“You compose because you want to somehow summarize in some permanent form your most basic feelings about being alive, to set down… some sort of permanent statement about the way it feels to live now, today.” –A. Copland
It seems appropriate that the life of one of America’s greatest composers–many would say the greatest–Aaron Copland, spanned almost the entire 20th century, the so-called ‘American Century’. Some of Copland’s best-known compositions, among them the ballets Billy the Kid and Appalachian Spring–the former evoking the Wild West and the latter Shaker country in the farmlands of Appalachia–and the orchestral work, Fanfare for the Common Man, have a distinctive American sound: harmonically and melodically simple and beautifully wide open.
One of Copland’s lesser known works is his opera, The Tender Land, which premiered at the New York City Opera in April of 1954 (the director was Jerome Robbins). One of the influences for Copland and his librettist, Erik Johns, is said to have been Walker Evans’ iconic photographs of Depression-era farmers that appeared in James Agee’s book, Let Us Now Praise Famous Men.
The opera is set on a farm in the 1930’s Midwest, and is the coming-of-age story of a girl named Laurie. Conductor Stewart Robertson has noted, “What makes a Jewish boy from Brooklyn write a work like this, about a girl who grows up on a farm and realizes that she must leave?…..I think it’s the universality of the story — the need to find your place in the world….[It’s] about the cycle of life; we grow up inheriting our parents’ world but realize we have to step out beyond that world. It’s about the idealism of youth.”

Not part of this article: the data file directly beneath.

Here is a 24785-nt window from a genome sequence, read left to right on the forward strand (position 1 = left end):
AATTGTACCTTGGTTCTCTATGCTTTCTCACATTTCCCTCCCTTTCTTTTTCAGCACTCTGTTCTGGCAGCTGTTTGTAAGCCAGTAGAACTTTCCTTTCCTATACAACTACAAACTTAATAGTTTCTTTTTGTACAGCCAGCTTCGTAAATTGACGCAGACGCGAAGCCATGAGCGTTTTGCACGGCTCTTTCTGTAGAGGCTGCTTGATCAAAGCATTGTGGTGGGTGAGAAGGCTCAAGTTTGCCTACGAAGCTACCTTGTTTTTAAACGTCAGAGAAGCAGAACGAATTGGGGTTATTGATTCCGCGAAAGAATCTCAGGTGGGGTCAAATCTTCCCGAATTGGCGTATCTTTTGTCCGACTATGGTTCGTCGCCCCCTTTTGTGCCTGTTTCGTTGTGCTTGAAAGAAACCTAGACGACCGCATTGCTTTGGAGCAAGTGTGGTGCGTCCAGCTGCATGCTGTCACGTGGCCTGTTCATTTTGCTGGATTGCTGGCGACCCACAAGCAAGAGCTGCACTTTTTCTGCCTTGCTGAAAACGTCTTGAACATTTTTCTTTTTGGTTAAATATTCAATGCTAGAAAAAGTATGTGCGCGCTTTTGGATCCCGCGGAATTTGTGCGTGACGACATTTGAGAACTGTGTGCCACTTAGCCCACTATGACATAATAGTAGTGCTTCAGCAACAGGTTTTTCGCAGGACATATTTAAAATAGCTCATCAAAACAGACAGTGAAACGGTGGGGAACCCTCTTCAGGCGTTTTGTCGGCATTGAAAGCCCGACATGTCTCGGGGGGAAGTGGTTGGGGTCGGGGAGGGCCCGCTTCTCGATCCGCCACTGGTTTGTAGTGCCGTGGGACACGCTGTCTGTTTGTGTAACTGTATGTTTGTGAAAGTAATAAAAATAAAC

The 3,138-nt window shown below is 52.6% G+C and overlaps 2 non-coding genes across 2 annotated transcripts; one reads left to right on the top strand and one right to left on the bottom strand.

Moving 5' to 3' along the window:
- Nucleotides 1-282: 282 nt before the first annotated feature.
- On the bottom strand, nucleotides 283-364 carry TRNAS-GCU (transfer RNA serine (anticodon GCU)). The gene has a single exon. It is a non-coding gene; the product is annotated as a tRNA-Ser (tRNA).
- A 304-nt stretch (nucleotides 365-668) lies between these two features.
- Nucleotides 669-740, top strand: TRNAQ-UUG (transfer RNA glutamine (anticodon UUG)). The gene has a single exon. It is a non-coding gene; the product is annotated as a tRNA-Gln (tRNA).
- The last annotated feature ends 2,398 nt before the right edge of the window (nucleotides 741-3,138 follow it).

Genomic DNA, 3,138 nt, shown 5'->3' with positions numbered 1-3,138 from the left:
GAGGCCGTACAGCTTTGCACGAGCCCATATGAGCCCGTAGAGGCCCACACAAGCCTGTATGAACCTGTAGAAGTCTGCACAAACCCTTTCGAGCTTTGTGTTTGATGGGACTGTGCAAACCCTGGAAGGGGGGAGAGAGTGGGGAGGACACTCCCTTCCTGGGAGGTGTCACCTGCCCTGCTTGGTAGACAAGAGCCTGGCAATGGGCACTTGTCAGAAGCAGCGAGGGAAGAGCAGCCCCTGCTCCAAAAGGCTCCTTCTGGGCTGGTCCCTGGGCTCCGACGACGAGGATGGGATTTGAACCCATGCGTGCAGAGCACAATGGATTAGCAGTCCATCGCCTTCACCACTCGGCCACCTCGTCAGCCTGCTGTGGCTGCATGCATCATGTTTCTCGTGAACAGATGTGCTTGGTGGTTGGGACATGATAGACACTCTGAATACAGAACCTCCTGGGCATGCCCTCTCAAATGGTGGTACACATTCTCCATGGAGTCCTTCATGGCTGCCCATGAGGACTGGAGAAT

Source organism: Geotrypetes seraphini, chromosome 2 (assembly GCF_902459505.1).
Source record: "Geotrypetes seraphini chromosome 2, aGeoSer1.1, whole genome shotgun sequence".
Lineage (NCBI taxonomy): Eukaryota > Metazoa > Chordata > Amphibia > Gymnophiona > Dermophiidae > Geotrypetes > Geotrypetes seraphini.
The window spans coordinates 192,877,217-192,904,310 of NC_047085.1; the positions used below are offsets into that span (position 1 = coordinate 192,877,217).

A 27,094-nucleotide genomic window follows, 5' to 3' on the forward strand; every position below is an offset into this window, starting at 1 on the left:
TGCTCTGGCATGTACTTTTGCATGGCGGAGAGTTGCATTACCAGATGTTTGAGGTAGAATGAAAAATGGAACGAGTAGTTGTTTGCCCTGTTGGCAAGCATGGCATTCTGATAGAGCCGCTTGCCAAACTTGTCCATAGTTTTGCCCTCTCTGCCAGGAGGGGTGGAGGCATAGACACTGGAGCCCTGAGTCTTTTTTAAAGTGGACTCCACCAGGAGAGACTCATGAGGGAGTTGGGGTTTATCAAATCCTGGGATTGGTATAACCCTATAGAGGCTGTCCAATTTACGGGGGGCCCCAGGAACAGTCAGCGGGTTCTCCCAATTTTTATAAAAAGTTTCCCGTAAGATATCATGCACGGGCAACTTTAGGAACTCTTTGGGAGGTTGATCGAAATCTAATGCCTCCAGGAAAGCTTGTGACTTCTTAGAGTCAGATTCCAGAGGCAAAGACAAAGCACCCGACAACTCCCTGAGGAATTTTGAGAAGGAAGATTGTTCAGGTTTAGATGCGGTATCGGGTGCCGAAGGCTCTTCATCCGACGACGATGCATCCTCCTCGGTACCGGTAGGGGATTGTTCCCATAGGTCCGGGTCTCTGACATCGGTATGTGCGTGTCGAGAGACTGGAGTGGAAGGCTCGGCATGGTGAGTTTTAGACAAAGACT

The opera wasn’t well-received when it debuted and it’s not widely performed these days, although Glimmerglass Opera did stage it during their 2010 Festival. In 1958, Copland arranged a suite for orchestra based on the opera, and it was this work–not the actual opera, which I confess I’ve still yet never seen–that I encountered sometime in the late 80’s, during my medical training.
The finale of the suite, “The Promise of Living”, is drawn from the quintet at the end of the opera’s first act and incorporates the melody from the folk hymn, “Zion’s Walls.” The movement begins with a quiet, lyrical–rising and falling–passage in the strings. At 0:50, the English horn assumes the melody and commences a dialogue with the other woodwinds. At 1:26, the strings begin generating a fuller sound that continues to build, the call and response passages creating an inexorable sense of forward motion and, together with the open harmonies, a feeling of tremendous optimism. At 3:48, without fail, with the entrance of the French horns and the soaring of the strings, I’m overcome. This is vintage Copland, and it’s downright glorious.
In this recording, Copland himself conducts the Boston Symphony Orchestra:
Flashback to 1976: My mother and I (adolescence can be so unkind) with Mr. Copland.